MacDonough also determined, however, that the House-passed language repealing the mandates on individuals and employers to buy and offer healthcare coverage needed to be changed to comply with Senate rules.

Stewart said these key components of the House bill could be changed without altering their intent.

“When the Senate begins debate on the ObamaCare repeal bill, there will be a substitute amendment that preserves the provisions of the House-passed bill, while ensuring that the underlying bill complies with rules that apply only in the Senate,” he said.

A senior Senate GOP aide downplayed the expected changes to the individual and employer mandate repeals as “tweaks.”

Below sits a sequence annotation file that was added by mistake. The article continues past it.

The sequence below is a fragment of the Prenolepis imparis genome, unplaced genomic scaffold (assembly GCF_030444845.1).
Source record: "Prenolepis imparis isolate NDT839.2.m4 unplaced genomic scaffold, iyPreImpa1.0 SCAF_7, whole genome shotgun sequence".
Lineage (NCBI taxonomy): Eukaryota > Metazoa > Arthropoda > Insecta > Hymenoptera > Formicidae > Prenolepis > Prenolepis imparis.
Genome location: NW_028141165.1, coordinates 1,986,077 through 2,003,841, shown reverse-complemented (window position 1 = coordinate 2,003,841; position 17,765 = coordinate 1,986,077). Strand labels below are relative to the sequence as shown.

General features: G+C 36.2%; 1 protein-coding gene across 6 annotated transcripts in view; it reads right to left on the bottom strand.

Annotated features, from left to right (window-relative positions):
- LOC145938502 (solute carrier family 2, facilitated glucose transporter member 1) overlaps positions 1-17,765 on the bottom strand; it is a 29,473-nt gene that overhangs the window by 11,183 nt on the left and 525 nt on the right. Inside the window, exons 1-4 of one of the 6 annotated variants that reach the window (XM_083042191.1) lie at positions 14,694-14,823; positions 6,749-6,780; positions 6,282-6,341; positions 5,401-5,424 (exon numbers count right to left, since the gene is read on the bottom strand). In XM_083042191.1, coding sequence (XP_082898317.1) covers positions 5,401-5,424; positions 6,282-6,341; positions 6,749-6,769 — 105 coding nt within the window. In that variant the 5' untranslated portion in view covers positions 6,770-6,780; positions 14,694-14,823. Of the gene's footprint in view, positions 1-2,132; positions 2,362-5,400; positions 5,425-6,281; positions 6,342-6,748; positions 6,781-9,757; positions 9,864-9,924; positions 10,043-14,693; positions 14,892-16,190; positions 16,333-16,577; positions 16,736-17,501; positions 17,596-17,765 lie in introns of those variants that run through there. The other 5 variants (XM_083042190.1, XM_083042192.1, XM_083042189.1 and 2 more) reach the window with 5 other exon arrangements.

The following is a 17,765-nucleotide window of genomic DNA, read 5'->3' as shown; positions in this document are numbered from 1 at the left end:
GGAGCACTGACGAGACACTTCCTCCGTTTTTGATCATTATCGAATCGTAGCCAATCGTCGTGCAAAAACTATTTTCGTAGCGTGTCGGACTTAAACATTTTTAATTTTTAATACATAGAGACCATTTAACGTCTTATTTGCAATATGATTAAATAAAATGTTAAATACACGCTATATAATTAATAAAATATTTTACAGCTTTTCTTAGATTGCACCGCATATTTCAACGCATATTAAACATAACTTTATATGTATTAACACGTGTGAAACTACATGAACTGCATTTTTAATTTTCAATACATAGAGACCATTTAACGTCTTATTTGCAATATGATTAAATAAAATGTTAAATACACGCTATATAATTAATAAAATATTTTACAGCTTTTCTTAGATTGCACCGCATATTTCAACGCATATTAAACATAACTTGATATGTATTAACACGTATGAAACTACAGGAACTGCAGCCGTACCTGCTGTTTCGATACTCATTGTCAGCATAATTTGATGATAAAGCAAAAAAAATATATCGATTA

The ruling on the Planned Parenthood provision is mixed news for McConnell because it may complicate efforts to pass the repeal bill.

Three moderates, Sens. Susan CollinsSusan CollinsRepublican opposition to raising the minimum wage Is crumbling 5 takeaways from the Indiana Senate debate GOP senators avoid Trump questions on rigged election MORE (R-Maine), Mark KirkMark KirkEndangered GOP senator: I don't know for whom I'll vote California National Guard official: Congress knew about bonus repayments Great Lakes senators seek boost for maritime system MORE (R-Ill.) and Lisa MurkowskiLisa MurkowskiThe most important question in 2017: how do we get to yes? Writing in Mike Pence won’t do any good in these states GOP senators avoid Trump questions on rigged election MORE (R-Alaska), have balked at defunding Planned Parenthood.

If the repeal bill includes language targeting the organization, they may not support it.